IRS Red Flags That Equestrian Businesses Should Avoid

The number one reason horse businesses get audited by the IRS is that they show no income and lots of expenses. Larry Rosenblum, E.A., M.B.A., of The Equine Tax Group, explains that while this is more common for breeding farms that have never sold a foal or broodmare, many other horse types of horse businesses are also guilty. He said the IRS understands you might not make a profit for the first year or so. However, if you don't show a profit within five to seven years, you will draw the attention of the IRS. Rosenblum offers some other tips to help keep you out of the IRS's crosshairs:

• Separate your personal and business accounts. Even if you are operating your business as a sole proprietor, it's important to separate your checking accounts. You can create a DBA (Doing Business As) name for your business and use that documentation to open business checking account. Not only does this make it much simpler to track your business income and expenses, it also tells the IRS that you are acting as a business owner.

• Have a business plan. Again, not only is this essential for you as a business owner to plan how you will run your business and to forecast your expenses and income, but it also tells the IRS that you are putting the effort and planning into a true business and not a just a hobby. A business plan will also be necessary if you plan to secure any business loans or partners.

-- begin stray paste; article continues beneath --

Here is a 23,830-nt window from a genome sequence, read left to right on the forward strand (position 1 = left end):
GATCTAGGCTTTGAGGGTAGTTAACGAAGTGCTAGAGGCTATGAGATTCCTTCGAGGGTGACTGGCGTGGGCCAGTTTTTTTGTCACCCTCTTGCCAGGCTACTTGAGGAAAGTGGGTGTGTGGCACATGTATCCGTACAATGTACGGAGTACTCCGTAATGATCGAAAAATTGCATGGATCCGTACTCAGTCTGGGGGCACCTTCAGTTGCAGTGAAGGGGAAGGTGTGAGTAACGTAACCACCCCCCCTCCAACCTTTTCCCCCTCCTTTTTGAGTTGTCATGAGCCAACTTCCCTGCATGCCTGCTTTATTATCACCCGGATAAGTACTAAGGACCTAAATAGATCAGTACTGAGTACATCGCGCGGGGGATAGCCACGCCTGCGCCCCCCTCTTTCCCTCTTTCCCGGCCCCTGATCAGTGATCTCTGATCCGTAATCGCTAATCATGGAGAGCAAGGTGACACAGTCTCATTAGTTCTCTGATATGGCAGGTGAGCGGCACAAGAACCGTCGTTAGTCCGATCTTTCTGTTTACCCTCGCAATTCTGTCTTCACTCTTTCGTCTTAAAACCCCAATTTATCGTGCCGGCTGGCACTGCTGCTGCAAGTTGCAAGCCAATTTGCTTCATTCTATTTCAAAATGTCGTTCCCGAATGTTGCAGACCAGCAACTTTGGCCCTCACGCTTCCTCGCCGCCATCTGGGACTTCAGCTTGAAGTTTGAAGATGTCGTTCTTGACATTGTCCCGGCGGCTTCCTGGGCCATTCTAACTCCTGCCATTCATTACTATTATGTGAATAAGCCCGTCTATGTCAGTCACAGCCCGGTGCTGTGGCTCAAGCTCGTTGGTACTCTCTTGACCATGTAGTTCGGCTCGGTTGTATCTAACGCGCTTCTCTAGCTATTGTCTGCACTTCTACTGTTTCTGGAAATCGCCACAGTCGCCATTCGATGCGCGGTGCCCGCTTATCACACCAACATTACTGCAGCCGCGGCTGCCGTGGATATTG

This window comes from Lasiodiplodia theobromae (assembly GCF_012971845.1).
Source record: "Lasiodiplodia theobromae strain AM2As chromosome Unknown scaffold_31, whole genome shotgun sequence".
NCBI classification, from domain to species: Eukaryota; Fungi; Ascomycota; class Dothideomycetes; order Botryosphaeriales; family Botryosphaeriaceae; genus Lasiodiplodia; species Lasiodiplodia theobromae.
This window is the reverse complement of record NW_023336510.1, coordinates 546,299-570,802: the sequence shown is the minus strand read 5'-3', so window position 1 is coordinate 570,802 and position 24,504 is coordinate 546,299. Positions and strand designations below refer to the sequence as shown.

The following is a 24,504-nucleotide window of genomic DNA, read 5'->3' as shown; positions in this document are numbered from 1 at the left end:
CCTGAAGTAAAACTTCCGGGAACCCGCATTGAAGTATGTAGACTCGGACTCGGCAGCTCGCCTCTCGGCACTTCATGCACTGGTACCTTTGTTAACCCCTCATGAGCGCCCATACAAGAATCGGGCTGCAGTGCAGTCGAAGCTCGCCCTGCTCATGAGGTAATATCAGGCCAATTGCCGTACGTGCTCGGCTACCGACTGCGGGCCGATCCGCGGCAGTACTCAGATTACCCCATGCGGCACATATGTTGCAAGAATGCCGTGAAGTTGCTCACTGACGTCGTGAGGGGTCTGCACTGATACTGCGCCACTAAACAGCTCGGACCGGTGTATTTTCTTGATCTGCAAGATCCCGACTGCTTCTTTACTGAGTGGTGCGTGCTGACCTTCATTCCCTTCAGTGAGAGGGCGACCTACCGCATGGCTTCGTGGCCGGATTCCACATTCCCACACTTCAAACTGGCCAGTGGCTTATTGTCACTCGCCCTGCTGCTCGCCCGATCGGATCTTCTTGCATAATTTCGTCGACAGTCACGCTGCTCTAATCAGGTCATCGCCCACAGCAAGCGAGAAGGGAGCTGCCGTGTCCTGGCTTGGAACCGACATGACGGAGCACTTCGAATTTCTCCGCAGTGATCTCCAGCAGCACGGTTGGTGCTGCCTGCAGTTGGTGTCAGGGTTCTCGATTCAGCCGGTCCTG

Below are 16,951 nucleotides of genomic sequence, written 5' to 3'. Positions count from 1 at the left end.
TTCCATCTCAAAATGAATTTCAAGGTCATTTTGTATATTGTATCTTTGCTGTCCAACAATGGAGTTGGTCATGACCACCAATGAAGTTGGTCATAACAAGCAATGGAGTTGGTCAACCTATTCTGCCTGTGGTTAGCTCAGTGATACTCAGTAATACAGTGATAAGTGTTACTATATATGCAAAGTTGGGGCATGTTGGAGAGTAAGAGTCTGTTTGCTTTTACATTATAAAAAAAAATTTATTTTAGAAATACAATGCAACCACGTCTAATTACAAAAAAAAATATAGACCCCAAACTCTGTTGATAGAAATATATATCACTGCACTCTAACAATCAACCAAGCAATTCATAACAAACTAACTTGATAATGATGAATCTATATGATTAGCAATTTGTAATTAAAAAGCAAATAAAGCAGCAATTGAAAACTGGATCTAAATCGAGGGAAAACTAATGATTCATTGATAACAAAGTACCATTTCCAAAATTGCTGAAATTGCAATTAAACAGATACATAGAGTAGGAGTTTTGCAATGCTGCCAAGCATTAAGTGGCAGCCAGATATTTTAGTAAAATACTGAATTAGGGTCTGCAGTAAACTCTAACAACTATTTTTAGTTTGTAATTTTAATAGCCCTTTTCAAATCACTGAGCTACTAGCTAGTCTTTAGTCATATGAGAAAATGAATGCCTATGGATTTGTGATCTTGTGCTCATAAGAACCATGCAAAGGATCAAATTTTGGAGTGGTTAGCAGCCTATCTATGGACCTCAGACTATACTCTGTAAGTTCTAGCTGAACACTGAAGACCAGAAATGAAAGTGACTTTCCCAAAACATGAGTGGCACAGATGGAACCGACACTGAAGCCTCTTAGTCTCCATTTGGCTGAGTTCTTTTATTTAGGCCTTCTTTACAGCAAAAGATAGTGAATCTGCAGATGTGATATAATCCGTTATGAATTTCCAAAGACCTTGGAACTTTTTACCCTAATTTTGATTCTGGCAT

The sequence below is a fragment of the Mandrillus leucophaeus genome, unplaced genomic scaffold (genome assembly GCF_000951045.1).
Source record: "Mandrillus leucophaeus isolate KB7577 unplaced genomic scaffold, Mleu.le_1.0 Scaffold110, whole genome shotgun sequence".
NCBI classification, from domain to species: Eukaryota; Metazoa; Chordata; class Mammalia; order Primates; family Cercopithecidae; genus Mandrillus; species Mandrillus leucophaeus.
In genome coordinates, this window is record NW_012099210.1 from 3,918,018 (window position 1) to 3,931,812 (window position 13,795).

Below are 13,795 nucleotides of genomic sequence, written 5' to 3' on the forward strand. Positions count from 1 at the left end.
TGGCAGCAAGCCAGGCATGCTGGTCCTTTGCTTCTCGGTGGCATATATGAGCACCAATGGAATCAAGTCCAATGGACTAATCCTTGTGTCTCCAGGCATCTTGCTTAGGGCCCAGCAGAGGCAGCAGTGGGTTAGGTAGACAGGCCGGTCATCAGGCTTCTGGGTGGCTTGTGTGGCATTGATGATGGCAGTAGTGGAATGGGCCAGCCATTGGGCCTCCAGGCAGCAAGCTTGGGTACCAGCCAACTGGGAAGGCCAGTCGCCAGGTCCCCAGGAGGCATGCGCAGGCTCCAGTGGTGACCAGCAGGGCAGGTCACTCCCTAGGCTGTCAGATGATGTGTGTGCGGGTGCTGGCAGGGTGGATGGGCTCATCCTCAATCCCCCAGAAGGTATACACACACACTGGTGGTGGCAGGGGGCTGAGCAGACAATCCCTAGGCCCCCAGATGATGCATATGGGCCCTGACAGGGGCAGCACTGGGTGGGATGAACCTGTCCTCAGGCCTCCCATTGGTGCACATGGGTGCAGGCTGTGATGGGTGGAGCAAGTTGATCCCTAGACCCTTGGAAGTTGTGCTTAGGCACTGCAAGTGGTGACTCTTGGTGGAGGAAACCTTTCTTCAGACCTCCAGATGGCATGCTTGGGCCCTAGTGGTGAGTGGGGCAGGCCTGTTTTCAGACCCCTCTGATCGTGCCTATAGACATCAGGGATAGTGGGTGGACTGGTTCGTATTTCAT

• Consult experts. If you are ever audited, the IRS will look at the quality of experts you consulted before starting your business. You are certainly an expert in the service portion of your business. However, think about your veterinarian, farrier, accountant, trainer, etc. and what their qualifications are. If it comes to an audit, the credibility of your experts is really important.

• Hire qualified people. If you're hiring your friends just because they are your friends, you have a hobby and not a business. The IRS agents are going to find that out. Keep resumes on file of all your employees and contractors.

Horse businesses are a common target of the IRS because often times they don't follow these simple steps. Make sure that your are treating your business as a business and you'll reduce the risk of the IRS knocking on your door, or at the very least you'll be ready to explain your business financials when they do.

Members, you can listen to the latest Horse Business Hotline and learn about other things that might flag your tax returns and why it might be better for you to file an extension rather than getting your taxes done early. Also, you'll learn what to look for in an accountant for your business. Watch a free replay of the session below or listen to the full replay.




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